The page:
Why Word of Mouth Advertising is So Important

24 11 2008

We interrupt this blog for a very important post about customer service and the importance of word-of-mouth.

Saturday while in Manhattan to take care of some wedding appointments, we decided to head over to Chelsea Market where the Food Network has its offices and most of their studios.  Since I’m at a restaurateur and chelseamarketfoodie at heart, I was very excited to visit Chelsea Market and it had been something I had been meaning to do while in NYC for a while now.  Though there was no access to the Food Network, there were a lot of fantastic little markets and shops.  As we meandered in and out of them we decided to stop at a little tea shop called T Salon.

Our group totaling 7 people bought a variety of drinks and small items. We thought it would be nice to sit down and enjoy our drinks before venturing back out into the frigid, windy city.  As we sat down we placed a couple shopping bags and drinks on the tables which were set up with couches and chairs around them.  After a few minutes of enjoying our drinks a woman who did not identify herself and was not wearing anything suggesting that she was an employee came over to our table.  She asked us how we were doing and then proceeded to say to us: “You need to remove your bags from my table because they cost $1,500 each”.  As she said this she took a couple of the women’s purses and put them on the ground without asking if it was ok to touch them or anything.  There were several other people sitting around, one who was working on their laptop and another couple who had a bag on another table.  She never said anything to them but instead asked them how their days were going.  After this all happened she proceeded to offer us the services of an on-site astrologer and samples of soup that they were selling.  She acted as if the incident that had just happened about 5 minutes earlier never happened.

A few minutes later my fiance’s mom told us that prior to the rest of us placing our orders, she had sat down outside of the shop on one of the chairs that was there.  There was a sign which stated that you couldn’t sit there if you were talking on your cell phone or had a beverage.  She wasn’t talking on her phone and didn’t have a beverage (yet) so she sat down.  The same woman came outside and told her she had to move because she wasn’t drinking any tea.  The way she spoke to my fiance’s mom was rude and she said she felt as if she was being talked-down to.  Had we known about that none of us would have gone inside and ordered anything from this shop.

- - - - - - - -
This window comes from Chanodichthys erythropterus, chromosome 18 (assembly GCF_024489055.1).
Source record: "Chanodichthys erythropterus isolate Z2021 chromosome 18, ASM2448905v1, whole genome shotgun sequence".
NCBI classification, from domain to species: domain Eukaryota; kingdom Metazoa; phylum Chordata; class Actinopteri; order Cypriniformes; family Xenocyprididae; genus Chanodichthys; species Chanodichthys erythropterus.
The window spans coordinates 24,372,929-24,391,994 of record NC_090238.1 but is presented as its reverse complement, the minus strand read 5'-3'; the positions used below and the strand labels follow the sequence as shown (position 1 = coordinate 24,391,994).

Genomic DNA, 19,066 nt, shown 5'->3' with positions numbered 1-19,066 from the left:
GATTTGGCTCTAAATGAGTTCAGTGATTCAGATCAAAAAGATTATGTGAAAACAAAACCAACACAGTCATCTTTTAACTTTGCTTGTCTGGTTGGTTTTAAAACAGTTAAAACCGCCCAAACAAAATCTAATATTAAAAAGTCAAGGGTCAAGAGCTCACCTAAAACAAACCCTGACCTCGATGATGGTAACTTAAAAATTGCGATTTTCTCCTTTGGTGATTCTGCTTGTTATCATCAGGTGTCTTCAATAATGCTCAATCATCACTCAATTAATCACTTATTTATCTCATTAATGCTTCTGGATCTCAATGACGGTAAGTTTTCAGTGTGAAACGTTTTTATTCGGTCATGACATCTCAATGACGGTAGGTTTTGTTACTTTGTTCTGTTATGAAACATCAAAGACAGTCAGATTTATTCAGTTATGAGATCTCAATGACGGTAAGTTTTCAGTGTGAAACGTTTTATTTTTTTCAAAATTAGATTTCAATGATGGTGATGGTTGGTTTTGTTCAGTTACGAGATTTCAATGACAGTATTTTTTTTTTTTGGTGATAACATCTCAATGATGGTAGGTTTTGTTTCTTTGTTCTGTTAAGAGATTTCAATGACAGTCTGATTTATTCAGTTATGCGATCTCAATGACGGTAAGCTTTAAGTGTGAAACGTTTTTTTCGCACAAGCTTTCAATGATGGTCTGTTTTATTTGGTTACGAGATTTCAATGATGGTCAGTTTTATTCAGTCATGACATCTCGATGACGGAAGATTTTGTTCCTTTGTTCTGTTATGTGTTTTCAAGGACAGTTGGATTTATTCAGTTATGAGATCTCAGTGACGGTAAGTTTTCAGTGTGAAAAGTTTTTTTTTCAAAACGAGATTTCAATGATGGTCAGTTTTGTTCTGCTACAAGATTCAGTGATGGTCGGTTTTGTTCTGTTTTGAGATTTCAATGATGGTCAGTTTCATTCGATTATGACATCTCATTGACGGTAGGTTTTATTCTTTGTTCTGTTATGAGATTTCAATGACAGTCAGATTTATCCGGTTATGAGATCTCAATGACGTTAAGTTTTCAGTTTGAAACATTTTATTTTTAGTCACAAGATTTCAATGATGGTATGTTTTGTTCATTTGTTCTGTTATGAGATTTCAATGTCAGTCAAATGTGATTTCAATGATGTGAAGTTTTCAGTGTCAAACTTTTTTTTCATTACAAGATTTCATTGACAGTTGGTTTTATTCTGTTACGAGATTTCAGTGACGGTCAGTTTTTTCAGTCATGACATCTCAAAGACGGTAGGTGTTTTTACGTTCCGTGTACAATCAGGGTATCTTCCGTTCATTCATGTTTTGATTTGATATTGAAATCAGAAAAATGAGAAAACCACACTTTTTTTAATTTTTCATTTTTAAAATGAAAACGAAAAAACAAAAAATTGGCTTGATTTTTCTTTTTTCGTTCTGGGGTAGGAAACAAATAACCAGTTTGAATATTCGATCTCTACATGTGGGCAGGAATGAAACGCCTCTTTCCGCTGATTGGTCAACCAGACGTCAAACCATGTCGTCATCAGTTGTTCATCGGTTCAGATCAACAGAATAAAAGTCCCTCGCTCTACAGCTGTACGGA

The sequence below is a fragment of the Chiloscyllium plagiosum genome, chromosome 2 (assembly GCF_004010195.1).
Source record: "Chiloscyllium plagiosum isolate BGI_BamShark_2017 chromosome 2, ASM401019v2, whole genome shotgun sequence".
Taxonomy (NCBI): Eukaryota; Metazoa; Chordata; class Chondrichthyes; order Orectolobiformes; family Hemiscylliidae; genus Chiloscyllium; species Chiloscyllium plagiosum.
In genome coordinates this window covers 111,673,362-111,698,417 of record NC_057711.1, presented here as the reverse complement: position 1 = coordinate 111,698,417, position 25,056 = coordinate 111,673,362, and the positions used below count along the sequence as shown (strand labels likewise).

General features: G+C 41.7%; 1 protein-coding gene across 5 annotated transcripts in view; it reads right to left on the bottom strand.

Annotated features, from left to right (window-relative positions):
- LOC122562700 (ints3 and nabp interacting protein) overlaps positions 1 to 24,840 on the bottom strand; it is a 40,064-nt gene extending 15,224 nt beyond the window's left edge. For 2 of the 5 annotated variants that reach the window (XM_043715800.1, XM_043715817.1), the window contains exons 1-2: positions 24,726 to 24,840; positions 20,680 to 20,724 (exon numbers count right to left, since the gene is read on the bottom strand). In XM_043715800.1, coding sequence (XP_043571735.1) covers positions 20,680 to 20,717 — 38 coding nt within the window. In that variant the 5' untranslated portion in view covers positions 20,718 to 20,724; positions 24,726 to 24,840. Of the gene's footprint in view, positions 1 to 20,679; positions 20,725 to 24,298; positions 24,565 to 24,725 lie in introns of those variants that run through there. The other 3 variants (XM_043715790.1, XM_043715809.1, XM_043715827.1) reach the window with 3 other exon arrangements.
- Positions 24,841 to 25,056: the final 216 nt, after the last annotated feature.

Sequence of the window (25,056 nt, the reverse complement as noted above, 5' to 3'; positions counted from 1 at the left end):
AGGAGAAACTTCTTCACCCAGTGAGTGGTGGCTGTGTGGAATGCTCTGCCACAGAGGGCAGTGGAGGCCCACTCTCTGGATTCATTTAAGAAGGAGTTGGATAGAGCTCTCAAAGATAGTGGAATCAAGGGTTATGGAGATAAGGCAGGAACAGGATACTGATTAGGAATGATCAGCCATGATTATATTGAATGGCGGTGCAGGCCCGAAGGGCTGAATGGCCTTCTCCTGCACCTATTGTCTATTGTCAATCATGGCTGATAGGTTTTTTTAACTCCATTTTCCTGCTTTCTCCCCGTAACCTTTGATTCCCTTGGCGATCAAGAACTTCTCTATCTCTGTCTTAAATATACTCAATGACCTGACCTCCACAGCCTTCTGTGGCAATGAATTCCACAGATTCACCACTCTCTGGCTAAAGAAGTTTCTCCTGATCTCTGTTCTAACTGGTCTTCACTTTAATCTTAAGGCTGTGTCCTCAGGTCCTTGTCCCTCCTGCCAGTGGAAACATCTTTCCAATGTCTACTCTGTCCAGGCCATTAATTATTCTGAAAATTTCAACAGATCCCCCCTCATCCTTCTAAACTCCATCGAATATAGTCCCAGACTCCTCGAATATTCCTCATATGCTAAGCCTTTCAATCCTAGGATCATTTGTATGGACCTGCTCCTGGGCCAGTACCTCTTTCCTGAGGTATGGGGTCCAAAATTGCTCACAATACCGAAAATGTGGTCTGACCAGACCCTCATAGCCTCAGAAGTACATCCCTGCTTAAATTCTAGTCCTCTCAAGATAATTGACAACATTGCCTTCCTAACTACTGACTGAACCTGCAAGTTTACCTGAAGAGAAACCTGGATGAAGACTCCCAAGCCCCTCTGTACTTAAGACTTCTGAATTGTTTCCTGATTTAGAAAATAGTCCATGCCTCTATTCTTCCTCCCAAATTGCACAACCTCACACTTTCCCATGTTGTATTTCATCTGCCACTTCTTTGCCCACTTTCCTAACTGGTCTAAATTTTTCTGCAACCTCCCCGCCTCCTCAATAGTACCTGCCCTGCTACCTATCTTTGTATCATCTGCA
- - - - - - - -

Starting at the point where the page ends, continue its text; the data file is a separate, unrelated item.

Now I can understand how expensive furniture can be and that some furniture can damage easily.  If that is the case, wouldn’t it make more sense to post a sign stating so?  Or she could have come over, introduced herself, asked politely and not mentioned the cost of the tables and we would’ve been more than happy to move our stuff.  But she decided that we weren’t important.  She decided that she did not value the 7 of us, 2 of which work and live in Manhattan, as customers.  She doesn’t care whether we return or not.  If she does care about all of that, then she failed at the chance to have a positive interaction with 7 new customers.

We will never go back into that store or any other locations that may be open or may open in the future.  Why? Because whether she’s an employee, manager, or owner, she is representing that entire company with every interaction she has with every single customer.  Every customer is a chance to build a lasting relationship and to continue building loyal fans of your brand, your product, and your company.  Every single customer matters! Bottom line.  Word-of-mouth is everything!

What are your thoughts?  Have you had a positive or negative experience that has burned a lasting memory?  If you’re an owner, manager, or employee, what do you do to ensure every customer interaction is as positive as possible?

Update: I just wanted to clarify that besides my experience at T Salon, Chelsea Market is beautiful and a great place to go when visiting NYC.  I visited many of the bakeries and other small shops and had a lot of fun. :)

Now back to our regularly scheduled programming…

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Photo by: Chris Breeze

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2 responses

24 11 2008
Susan Payton, The Marketing Eggspert

Justin–
What’s that saying? When someone is happy they’ll tell 3 people. If they have a bad experience somewhere they’ll tell 10 (or in your case, 10,000). Never piss off a blogger.

24 11 2008
Howard Greenstein

Justin:
Back in 2000 and 2001 I used to work in the marketplace building. Many of the other store merchants are much nicer than you describe. For example, too bad you didn’t walk down the hall a few doors to Sarabeth’s. She’s there often, the cakes are delicious, and the folks are usually pretty nice.
When I’ve visited, I have avoided T salon as I wasn’t sure what it was. Now that I’ve heard from you, I can continue to avoid it.

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